It’s sad that, over the past year or so, barely a month has passed without my having to post a tribute to yet another film personality who’s passed on. Last month, with Eleanor Parker, Joan Fontaine and Peter O’Toole passing away within days of each other, I thought it couldn’t get worse. And I hoped that 2014 would be better.
But, alas. We say goodbye to yet another luminary of the film world. This time, the beautiful and very talented (not to mention wildly popular) Suchitra Sen (April 6, 1931-January 17, 2014), who made a mark in Hindi cinema even in the few films she acted in (Bombai ka Babu, Devdas, Mamta and Aandhi being the best-known), but ruled Bengali cinema.
Some of you may know that I’ve recently returned from an exhilarating time at the Bangalore Literature Festival—one of the highlights (at least for a cinema fanatic like me!) of which was that I got to meet Nasreen Munni Kabir. (And was introduced to Farhan Akhtar, and met Sidharth Bhatia, and got to get photographed within the same frame as Gulzar… but that’s a different matter). Nasreen Munni Kabir and I actually shared a cab for the two-hour trip from the airport to the hotel, and spent most of it chatting about all things cinema. I told her about this blog, of course, and happened to mention that among the most popular posts seem to be song lists.
Which reminded me: it’s time for another list. And because this popped into my head while I was travelling, I decided to do another ‘sung in transit’ list. But because I’ve already done car songs (not to mention ghoda-gaadi songs and train songs), I’m going the water way this time: with boat songs. The criteria here (besides my usual ones, of the films being all pre-70s ones that I’ve seen) are:
(a) The singer(s) should be on the boat for at least three-fourths of the song’s duration
(b) All types of boats are allowed—shikaras, rafts, motorboats, ships, anything. Moving or not.
This post came about because of my recent review of Rangeen Raatein. Another film-lover, an American, noticed that post and said that she thought it was time she began branching out into watching Hindi cinema too (she’d already seen a good bit of Satyajit Ray’s work). She thought she’d begin with Rangeen Raatein. I was quick to dissuade her, of course—even I, die-hard Shammi Kapoor fan that I am, probably couldn’t stomach a rewatch of that film.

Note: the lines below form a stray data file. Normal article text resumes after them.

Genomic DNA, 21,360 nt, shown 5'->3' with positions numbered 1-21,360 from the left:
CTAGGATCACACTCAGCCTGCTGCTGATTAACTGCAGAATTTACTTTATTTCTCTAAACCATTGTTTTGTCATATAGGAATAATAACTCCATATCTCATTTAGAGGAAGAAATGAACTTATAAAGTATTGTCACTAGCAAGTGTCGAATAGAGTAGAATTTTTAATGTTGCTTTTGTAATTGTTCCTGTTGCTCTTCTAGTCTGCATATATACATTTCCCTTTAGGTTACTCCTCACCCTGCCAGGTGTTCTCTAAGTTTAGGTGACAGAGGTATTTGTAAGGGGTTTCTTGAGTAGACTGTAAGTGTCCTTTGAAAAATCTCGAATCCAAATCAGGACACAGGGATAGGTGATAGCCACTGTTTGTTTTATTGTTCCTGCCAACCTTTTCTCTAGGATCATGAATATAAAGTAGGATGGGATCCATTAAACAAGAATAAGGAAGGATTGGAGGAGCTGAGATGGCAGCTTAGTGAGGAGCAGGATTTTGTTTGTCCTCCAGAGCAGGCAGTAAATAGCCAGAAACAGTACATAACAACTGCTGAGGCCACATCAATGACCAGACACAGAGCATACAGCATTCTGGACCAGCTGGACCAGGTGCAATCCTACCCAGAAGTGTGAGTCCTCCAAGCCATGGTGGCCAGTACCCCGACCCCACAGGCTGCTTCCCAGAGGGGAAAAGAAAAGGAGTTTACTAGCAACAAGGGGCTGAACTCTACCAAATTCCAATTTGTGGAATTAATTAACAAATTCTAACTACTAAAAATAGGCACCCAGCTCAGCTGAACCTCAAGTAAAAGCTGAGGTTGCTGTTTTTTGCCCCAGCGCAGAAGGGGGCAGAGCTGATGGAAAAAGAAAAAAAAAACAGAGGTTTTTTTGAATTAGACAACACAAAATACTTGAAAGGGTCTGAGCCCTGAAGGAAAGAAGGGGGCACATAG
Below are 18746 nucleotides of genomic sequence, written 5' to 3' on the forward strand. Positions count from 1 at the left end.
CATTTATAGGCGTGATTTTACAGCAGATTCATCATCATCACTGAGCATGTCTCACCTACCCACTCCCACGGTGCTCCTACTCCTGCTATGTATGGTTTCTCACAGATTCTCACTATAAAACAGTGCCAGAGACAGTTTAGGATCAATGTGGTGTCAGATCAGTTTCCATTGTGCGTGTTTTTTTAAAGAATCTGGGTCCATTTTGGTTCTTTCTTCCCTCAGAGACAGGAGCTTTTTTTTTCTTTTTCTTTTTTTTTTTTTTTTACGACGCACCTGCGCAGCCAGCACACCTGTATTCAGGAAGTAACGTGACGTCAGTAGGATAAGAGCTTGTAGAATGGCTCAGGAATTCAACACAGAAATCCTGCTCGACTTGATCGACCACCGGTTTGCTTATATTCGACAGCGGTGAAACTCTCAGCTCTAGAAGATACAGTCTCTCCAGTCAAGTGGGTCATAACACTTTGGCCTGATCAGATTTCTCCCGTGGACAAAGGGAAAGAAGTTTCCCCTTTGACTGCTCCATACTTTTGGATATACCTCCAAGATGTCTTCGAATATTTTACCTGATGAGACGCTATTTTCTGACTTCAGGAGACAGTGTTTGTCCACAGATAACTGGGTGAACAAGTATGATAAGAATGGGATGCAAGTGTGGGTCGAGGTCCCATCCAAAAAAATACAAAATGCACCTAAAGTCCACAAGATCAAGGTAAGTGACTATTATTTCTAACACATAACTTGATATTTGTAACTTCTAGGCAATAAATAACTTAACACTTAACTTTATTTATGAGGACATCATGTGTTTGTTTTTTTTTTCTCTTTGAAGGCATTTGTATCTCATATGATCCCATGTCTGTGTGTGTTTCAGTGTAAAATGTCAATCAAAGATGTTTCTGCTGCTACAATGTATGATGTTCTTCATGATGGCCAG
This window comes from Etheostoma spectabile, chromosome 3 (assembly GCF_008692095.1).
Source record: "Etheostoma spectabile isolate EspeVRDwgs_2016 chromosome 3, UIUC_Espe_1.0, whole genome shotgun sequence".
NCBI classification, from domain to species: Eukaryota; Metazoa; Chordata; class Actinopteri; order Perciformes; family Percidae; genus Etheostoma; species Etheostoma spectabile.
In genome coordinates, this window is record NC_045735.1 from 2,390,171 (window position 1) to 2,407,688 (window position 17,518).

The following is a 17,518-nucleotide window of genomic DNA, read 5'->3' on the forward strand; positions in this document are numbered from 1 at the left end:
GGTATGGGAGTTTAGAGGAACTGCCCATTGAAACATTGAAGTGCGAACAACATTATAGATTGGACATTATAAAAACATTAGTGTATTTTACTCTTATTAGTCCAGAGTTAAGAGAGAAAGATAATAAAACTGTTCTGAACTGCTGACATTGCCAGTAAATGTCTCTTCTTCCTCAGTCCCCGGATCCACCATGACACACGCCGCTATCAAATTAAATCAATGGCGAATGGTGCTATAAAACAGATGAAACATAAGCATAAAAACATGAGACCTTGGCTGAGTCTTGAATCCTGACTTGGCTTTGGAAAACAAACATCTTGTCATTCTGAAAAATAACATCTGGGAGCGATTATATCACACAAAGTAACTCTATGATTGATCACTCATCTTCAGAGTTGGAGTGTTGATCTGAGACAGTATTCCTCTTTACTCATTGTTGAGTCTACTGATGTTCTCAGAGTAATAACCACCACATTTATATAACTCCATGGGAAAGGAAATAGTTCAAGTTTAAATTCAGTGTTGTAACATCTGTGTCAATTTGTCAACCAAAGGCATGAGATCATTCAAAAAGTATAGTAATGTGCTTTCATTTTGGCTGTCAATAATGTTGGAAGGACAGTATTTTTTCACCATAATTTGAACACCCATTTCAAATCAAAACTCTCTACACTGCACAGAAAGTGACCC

But it made me think: if I had to introduce a newcomer to Hindi cinema (or, more specifically, pre-70s Hindi cinema, since that’s what I love most), which films would I recommend? They would have to be films that are available with English subtitles, of course.
So here it is: my list. I do not claim that these are the best Hindi films of that era; by no means. They just happen to be ten of my favourites. These are in no particular order.
My maternal grandfather used to work in the Gramophone Company of India. Mummy grew up in a house full of LPs, and a lot of those—including dozens of albums from Hindi films of the 50’s and 60’s—ended up in our house. I grew up listening to music; but for a long time, I couldn’t tell one singer from another. The first singer whose voice I learnt to identify (I must have been about 11 or 12 at the time, I think) was Hemant.
Hemant Kumar Mukherjee was born on June 16, 1920, and went on to become one of Hindi cinema’s great music directors—and a singer with a very distinctive voice, rich and deep and sonorous.
So, as a birthday anniversary tribute: my ten favourite Hemant songs. These are all from the 50’s and 60’s, from films that I’ve seen, and in no particular order. Frankly, each song is a masterpiece in itself.
I first watched Khamoshi when I was a child (and too immature to really understand it). I last watched it as a teenager, more able to appreciate the film—which left a handful of clear, sharp images burnt into my memory: Dharmendra, looking out over a balcony and singing Tum pukaar lo; Dharmendra flinging a glass of water at Waheeda Rehman and then watching, half-bemused, half-shy, as she laughingly wipes her face against the front of his shirt. Waheeda Rehman, clinging to Rajesh Khanna but thinking of Dharmendra.
So, considering that this last week saw Dharmendra’s 74th birthday (on December 8th), and having read some veryenjoyableposts by fellow bloggers: I decided it was time to re-view and review Khamoshi. It came as a bit of a surprise to realise that Dharmendra actually appears onscreen for just over 5 minutes (and that includes a song). The male lead is Rajesh Khanna. And the film belongs to Waheeda Rehman.